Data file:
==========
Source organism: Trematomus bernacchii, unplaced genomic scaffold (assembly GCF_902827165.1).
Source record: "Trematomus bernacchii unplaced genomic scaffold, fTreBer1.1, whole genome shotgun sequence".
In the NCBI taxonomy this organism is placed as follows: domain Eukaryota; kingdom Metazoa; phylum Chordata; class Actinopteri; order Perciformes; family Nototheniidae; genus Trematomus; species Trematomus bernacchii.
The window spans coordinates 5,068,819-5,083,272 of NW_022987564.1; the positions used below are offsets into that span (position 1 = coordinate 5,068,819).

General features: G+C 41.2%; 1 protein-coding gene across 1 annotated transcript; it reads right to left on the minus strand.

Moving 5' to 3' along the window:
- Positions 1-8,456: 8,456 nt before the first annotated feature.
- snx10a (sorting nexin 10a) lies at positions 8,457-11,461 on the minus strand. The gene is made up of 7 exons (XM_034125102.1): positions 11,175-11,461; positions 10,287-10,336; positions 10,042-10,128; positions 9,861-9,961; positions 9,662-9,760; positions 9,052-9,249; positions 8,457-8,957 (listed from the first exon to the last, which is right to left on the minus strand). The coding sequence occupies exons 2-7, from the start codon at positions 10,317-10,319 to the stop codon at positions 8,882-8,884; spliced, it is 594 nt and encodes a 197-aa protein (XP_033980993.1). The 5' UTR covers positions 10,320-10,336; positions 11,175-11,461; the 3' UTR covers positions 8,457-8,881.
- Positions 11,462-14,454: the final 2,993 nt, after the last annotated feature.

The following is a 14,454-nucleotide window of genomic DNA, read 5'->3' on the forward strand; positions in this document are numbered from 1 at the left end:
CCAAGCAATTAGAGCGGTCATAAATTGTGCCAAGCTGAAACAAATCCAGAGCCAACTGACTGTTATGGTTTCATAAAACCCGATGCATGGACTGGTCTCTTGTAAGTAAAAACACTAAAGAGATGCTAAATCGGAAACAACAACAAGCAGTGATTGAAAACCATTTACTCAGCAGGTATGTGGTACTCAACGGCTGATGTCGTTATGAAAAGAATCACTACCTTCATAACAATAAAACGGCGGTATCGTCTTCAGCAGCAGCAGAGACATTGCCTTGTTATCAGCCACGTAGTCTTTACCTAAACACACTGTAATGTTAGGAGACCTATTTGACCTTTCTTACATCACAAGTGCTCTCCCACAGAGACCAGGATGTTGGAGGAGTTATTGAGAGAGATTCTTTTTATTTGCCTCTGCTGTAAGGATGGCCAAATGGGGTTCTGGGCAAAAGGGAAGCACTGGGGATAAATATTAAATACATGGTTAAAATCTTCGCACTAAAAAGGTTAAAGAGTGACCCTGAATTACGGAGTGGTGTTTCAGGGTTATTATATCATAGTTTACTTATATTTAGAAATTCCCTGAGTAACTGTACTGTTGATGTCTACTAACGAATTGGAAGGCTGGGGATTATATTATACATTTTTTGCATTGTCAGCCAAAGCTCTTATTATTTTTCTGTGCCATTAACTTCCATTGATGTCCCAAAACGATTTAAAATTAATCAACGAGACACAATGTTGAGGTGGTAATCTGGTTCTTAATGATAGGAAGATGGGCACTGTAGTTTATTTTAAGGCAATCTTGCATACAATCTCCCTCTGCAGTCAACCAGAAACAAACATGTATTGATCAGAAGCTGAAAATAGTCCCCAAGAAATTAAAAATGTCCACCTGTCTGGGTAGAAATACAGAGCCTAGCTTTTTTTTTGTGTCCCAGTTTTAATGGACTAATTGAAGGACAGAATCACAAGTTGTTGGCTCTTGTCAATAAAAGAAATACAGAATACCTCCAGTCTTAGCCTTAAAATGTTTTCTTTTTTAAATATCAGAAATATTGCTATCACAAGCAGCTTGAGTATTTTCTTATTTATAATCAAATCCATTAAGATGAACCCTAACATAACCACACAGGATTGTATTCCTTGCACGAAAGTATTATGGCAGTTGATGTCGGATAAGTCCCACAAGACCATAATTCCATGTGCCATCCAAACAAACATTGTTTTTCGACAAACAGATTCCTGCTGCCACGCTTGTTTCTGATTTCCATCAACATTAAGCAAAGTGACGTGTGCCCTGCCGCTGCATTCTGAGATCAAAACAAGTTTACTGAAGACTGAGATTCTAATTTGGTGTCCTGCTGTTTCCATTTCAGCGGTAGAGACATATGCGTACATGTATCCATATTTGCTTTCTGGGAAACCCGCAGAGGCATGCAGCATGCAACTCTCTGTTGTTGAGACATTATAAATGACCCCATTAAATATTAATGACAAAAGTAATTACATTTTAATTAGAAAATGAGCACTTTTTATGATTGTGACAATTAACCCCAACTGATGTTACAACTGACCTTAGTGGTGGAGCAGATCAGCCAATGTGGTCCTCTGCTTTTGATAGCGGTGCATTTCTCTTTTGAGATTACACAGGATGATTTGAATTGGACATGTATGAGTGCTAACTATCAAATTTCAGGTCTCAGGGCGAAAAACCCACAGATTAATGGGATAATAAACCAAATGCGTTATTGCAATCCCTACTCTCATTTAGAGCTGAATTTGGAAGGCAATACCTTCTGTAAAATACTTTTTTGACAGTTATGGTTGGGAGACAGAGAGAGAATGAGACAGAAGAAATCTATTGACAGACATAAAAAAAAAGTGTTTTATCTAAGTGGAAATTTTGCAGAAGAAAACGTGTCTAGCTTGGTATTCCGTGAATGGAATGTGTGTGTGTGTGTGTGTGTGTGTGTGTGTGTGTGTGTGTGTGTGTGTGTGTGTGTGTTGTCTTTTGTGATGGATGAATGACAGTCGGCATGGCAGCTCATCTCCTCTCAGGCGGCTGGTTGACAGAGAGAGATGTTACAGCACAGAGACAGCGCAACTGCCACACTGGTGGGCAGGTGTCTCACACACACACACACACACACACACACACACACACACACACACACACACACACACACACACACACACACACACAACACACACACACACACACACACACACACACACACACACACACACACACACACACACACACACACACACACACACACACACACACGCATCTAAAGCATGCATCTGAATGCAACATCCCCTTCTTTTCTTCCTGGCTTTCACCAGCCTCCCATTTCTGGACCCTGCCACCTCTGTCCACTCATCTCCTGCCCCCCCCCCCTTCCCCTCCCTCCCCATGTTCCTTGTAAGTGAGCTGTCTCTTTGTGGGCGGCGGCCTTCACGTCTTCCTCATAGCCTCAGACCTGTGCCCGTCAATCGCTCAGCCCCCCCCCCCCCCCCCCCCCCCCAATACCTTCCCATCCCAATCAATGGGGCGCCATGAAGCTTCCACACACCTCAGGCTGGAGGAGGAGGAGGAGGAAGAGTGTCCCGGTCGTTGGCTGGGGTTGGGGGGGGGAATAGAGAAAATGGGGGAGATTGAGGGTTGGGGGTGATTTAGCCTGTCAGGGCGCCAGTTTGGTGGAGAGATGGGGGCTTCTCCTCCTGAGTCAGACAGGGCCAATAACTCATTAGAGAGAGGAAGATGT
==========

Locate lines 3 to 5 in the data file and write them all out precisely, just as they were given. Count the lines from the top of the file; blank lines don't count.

In the NCBI taxonomy this organism is placed as follows: domain Eukaryota; kingdom Metazoa; phylum Chordata; class Actinopteri; order Perciformes; family Nototheniidae; genus Trematomus; species Trematomus bernacchii.
The window spans coordinates 5,068,819-5,083,272 of NW_022987564.1; the positions used below are offsets into that span (position 1 = coordinate 5,068,819).

General features: G+C 41.2%; 1 protein-coding gene across 1 annotated transcript; it reads right to left on the minus strand.